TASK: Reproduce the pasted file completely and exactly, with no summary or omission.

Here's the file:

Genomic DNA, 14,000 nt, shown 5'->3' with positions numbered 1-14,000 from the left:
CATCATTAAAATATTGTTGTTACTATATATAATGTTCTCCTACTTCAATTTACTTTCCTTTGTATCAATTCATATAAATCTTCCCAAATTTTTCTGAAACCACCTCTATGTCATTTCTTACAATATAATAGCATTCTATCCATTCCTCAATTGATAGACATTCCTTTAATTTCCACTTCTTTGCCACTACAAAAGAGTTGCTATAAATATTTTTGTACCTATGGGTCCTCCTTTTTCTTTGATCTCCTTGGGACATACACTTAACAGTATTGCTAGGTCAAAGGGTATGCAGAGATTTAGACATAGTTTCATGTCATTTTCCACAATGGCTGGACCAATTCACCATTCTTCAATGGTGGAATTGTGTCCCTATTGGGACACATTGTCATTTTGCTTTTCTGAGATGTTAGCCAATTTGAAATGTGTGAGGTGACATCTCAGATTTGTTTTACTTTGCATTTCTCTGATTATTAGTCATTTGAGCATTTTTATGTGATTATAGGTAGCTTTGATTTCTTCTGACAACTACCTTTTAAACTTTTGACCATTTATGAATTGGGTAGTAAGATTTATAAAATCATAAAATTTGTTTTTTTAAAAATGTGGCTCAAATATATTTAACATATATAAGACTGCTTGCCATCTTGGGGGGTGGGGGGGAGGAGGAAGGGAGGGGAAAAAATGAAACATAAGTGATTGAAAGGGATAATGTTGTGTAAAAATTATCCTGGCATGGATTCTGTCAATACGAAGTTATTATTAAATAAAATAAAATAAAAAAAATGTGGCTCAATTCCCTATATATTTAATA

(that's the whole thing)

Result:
Genomic DNA, 14,000 nt, shown 5'->3' with positions numbered 1-14,000 from the left:
CATCATTAAAATATTGTTGTTACTATATATAATGTTCTCCTACTTCAATTTACTTTCCTTTGTATCAATTCATATAAATCTTCCCAAATTTTTCTGAAACCACCTCTATGTCATTTCTTACAATATAATAGCATTCTATCCATTCCTCAATTGATAGACATTCCTTTAATTTCCACTTCTTTGCCACTACAAAAGAGTTGCTATAAATATTTTTGTACCTATGGGTCCTCCTTTTTCTTTGATCTCCTTGGGACATACACTTAACAGTATTGCTAGGTCAAAGGGTATGCAGAGATTTAGACATAGTTTCATGTCATTTTCCACAATGGCTGGACCAATTCACCATTCTTCAATGGTGGAATTGTGTCCCTATTGGGACACATTGTCATTTTGCTTTTCTGAGATGTTAGCCAATTTGAAATGTGTGAGGTGACATCTCAGATTTGTTTTACTTTGCATTTCTCTGATTATTAGTCATTTGAGCATTTTTATGTGATTATAGGTAGCTTTGATTTCTTCTGACAACTACCTTTTAAACTTTTGACCATTTATGAATTGGGTAGTAAGATTTATAAAATCATAAAATTTGTTTTTTTAAAAATGTGGCTCAAATATATTTAACATATATAAGACTGCTTGCCATCTTGGGGGGTGGGGGGGAGGAGGAAGGGAGGGGAAAAAATGAAACATAAGTGATTGAAAGGGATAATGTTGTGTAAAAATTATCCTGGCATGGATTCTGTCAATACGAAGTTATTATTAAATAAAATAAAATAAAAAAAATGTGGCTCAATTCCCTATATATTTAATA